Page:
Interesting and surprising facts about horses — do you know how tall horses can get?
There are an estimated 60 million horses in the world, combining wild and domesticated horses.
Size – with more than 400 breeds worldwide, the size of a horse can be as small as 76 cm in height and as tall as 175 cm+ at shoulder height! Their weight can range from 50 kg to almost a ton!
Horses have exceptional vision! They have near 360-degree vision but do however have blind spots directly in front and behind them. It is extremely dangerous to approach a horse silently from behind, without making yourself noticed as they are liable to kick out if they get scared by anything as kicking out is their way of defending themselves.
Social animals – horses are social animals and usually live in herds which can range from 3 to 20 animals. Therefore, it is very important that when stabling (also, see fact below) that they can interact with their conspecifics at all times.
Stabling and other forms of isolation –Putting horses in stables might seem benign, and many horses will also voluntarily enter stables due to the association with it being where they are fed. But stabling prevents horses from engaging in most of their grazing and social behaviours. Horses rarely voluntarily isolate themselves from other horses, and prolonged social isolation can lead to behavioural problems such as separation distress, rug-chewing and stereotyped behaviours such as weaving and stall-walking.
Horses can suffer from depression. Some of the known reasons for horses to suffer from depression is isolation from conspecifics, lack of movement, boredom and excessive and violent training.
Patting them – Many horse people routinely pat their horses as a reward for a job well done. But horses have not evolved to find this rewarding. They don’t pat each other – instead, they scratch or gently nibble each other as a form of bonding. A recent study showed patting increased horses’ heart rates, whereas scratching lowered them and was associated with behavioural signs of relaxation and enjoyment.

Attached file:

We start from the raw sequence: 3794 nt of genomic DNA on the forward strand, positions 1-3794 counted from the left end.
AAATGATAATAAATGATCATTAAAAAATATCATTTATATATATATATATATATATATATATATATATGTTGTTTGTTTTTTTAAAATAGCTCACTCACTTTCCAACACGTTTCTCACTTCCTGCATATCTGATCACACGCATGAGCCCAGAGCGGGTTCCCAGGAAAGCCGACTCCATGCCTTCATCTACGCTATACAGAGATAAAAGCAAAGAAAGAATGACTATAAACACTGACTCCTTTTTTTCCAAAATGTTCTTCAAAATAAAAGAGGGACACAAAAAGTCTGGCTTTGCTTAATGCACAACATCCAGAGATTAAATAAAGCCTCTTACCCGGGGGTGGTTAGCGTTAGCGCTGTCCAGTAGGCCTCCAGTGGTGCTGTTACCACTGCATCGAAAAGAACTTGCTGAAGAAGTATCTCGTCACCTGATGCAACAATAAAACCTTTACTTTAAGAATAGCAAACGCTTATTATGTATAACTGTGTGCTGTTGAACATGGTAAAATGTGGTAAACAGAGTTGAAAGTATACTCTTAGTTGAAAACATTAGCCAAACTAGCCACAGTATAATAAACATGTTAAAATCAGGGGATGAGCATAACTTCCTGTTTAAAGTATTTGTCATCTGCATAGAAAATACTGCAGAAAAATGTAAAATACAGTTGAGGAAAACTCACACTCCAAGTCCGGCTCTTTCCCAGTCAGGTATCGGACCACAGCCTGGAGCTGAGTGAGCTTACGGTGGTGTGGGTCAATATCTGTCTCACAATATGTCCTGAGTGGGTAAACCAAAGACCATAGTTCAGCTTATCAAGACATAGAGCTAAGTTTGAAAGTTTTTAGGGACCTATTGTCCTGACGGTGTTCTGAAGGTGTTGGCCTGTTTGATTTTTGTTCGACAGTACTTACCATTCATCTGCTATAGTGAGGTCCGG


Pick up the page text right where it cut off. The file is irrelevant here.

Horses graze up to 17 hours a day! – horses are grazing animals and spend most of their time searching for food – due to their physiology they have to take in food constantly in small amounts, thus it is vital that horses are given ad libitum roughage (such as hay) or possibility to graze so that they do not develop any painful gastrointestinal dysfunction like gastritis or colics!
Horses can consume approx. 5 l / 100 kg of body weight of water a day – not only feed is important but also sufficient water intake. A 500 kg horse for example would drink around 25 l a day. This of course also depends on various factors like outside temperature, humidity, age and how the horse is worked.
There are fewer bones in a horse than in humans. It’s only one bone less, but in total, there are 205 bones in the skeleton of a horse.